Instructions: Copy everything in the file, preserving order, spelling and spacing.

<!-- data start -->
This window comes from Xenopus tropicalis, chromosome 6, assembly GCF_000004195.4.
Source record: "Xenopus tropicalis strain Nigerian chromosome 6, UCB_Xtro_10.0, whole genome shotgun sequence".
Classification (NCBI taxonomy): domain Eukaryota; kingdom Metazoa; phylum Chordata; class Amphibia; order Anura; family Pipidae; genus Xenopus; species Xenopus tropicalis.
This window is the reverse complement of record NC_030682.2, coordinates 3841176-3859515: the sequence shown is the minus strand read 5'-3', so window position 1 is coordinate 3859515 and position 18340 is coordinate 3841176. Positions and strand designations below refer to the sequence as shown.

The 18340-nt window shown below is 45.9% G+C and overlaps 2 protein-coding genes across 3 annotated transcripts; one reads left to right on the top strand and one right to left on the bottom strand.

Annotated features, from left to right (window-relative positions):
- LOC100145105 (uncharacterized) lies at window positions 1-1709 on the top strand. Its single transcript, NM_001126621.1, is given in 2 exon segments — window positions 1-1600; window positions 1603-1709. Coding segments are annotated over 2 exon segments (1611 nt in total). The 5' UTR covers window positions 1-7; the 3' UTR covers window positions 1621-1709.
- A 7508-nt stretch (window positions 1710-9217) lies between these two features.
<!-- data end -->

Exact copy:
This window comes from Xenopus tropicalis, chromosome 6, assembly GCF_000004195.4.
Source record: "Xenopus tropicalis strain Nigerian chromosome 6, UCB_Xtro_10.0, whole genome shotgun sequence".
Classification (NCBI taxonomy): domain Eukaryota; kingdom Metazoa; phylum Chordata; class Amphibia; order Anura; family Pipidae; genus Xenopus; species Xenopus tropicalis.
This window is the reverse complement of record NC_030682.2, coordinates 3841176-3859515: the sequence shown is the minus strand read 5'-3', so window position 1 is coordinate 3859515 and position 18340 is coordinate 3841176. Positions and strand designations below refer to the sequence as shown.

The 18340-nt window shown below is 45.9% G+C and overlaps 2 protein-coding genes across 3 annotated transcripts; one reads left to right on the top strand and one right to left on the bottom strand.

Annotated features, from left to right (window-relative positions):
- LOC100145105 (uncharacterized) lies at window positions 1-1709 on the top strand. Its single transcript, NM_001126621.1, is given in 2 exon segments — window positions 1-1600; window positions 1603-1709. Coding segments are annotated over 2 exon segments (1611 nt in total). The 5' UTR covers window positions 1-7; the 3' UTR covers window positions 1621-1709.
- A 7508-nt stretch (window positions 1710-9217) lies between these two features.